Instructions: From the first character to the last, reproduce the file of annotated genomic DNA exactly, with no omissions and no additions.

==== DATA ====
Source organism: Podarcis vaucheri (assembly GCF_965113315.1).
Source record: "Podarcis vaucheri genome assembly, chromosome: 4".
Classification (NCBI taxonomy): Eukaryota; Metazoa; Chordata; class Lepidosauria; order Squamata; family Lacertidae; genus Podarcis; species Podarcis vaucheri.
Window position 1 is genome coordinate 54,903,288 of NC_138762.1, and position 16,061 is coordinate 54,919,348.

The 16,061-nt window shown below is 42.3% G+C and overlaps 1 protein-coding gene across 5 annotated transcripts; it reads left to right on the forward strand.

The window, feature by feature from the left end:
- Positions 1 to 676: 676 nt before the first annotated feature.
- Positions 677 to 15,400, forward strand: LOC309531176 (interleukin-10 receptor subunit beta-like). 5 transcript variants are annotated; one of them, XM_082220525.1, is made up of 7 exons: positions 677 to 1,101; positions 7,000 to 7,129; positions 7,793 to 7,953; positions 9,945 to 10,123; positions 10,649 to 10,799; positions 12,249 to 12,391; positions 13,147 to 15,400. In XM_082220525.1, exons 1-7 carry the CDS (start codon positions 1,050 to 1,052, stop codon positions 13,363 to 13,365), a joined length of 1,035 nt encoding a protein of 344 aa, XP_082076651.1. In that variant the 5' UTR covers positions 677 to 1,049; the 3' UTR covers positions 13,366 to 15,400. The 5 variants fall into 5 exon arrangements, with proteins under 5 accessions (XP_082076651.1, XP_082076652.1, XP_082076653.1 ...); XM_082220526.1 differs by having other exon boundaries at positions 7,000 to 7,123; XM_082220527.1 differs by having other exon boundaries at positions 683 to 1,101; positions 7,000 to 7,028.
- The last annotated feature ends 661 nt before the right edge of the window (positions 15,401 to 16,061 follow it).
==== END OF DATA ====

Source organism: Podarcis vaucheri (assembly GCF_965113315.1).
Source record: "Podarcis vaucheri genome assembly, chromosome: 4".
Classification (NCBI taxonomy): Eukaryota; Metazoa; Chordata; class Lepidosauria; order Squamata; family Lacertidae; genus Podarcis; species Podarcis vaucheri.
Window position 1 is genome coordinate 54,903,288 of NC_138762.1, and position 16,061 is coordinate 54,919,348.

The 16,061-nt window shown below is 42.3% G+C and overlaps 1 protein-coding gene across 5 annotated transcripts; it reads left to right on the forward strand.

The window, feature by feature from the left end:
- Positions 1 to 676: 676 nt before the first annotated feature.
- Positions 677 to 15,400, forward strand: LOC309531176 (interleukin-10 receptor subunit beta-like). 5 transcript variants are annotated; one of them, XM_082220525.1, is made up of 7 exons: positions 677 to 1,101; positions 7,000 to 7,129; positions 7,793 to 7,953; positions 9,945 to 10,123; positions 10,649 to 10,799; positions 12,249 to 12,391; positions 13,147 to 15,400. In XM_082220525.1, exons 1-7 carry the CDS (start codon positions 1,050 to 1,052, stop codon positions 13,363 to 13,365), a joined length of 1,035 nt encoding a protein of 344 aa, XP_082076651.1. In that variant the 5' UTR covers positions 677 to 1,049; the 3' UTR covers positions 13,366 to 15,400. The 5 variants fall into 5 exon arrangements, with proteins under 5 accessions (XP_082076651.1, XP_082076652.1, XP_082076653.1 ...); XM_082220526.1 differs by having other exon boundaries at positions 7,000 to 7,123; XM_082220527.1 differs by having other exon boundaries at positions 683 to 1,101; positions 7,000 to 7,028.
- The last annotated feature ends 661 nt before the right edge of the window (positions 15,401 to 16,061 follow it).